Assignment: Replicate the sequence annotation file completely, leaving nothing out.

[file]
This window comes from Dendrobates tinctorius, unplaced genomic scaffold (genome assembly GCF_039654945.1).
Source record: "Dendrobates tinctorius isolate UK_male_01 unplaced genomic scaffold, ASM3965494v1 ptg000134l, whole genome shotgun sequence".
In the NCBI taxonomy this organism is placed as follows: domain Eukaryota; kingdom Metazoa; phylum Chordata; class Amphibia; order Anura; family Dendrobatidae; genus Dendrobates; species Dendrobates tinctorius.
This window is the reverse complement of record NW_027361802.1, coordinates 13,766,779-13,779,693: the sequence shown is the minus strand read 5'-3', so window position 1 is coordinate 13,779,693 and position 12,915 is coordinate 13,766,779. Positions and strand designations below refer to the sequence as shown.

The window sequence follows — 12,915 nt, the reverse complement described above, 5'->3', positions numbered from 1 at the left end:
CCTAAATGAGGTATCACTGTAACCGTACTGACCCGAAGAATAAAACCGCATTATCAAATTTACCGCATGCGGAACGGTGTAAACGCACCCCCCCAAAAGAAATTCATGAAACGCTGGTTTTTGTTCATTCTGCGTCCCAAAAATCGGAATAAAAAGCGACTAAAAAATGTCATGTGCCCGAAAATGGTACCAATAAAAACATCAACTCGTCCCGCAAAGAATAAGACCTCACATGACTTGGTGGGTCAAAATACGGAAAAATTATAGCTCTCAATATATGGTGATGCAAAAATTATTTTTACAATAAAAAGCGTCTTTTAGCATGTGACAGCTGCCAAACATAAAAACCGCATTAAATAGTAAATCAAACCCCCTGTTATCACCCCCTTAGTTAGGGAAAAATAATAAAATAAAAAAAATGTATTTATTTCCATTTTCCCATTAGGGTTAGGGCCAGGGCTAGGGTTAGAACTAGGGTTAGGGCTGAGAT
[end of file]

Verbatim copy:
This window comes from Dendrobates tinctorius, unplaced genomic scaffold (genome assembly GCF_039654945.1).
Source record: "Dendrobates tinctorius isolate UK_male_01 unplaced genomic scaffold, ASM3965494v1 ptg000134l, whole genome shotgun sequence".
In the NCBI taxonomy this organism is placed as follows: domain Eukaryota; kingdom Metazoa; phylum Chordata; class Amphibia; order Anura; family Dendrobatidae; genus Dendrobates; species Dendrobates tinctorius.
This window is the reverse complement of record NW_027361802.1, coordinates 13,766,779-13,779,693: the sequence shown is the minus strand read 5'-3', so window position 1 is coordinate 13,779,693 and position 12,915 is coordinate 13,766,779. Positions and strand designations below refer to the sequence as shown.

The window sequence follows — 12,915 nt, the reverse complement described above, 5'->3', positions numbered from 1 at the left end:
CCTAAATGAGGTATCACTGTAACCGTACTGACCCGAAGAATAAAACCGCATTATCAAATTTACCGCATGCGGAACGGTGTAAACGCACCCCCCCAAAAGAAATTCATGAAACGCTGGTTTTTGTTCATTCTGCGTCCCAAAAATCGGAATAAAAAGCGACTAAAAAATGTCATGTGCCCGAAAATGGTACCAATAAAAACATCAACTCGTCCCGCAAAGAATAAGACCTCACATGACTTGGTGGGTCAAAATACGGAAAAATTATAGCTCTCAATATATGGTGATGCAAAAATTATTTTTACAATAAAAAGCGTCTTTTAGCATGTGACAGCTGCCAAACATAAAAACCGCATTAAATAGTAAATCAAACCCCCTGTTATCACCCCCTTAGTTAGGGAAAAATAATAAAATAAAAAAAATGTATTTATTTCCATTTTCCCATTAGGGTTAGGGCCAGGGCTAGGGTTAGAACTAGGGTTAGGGCTGAGAT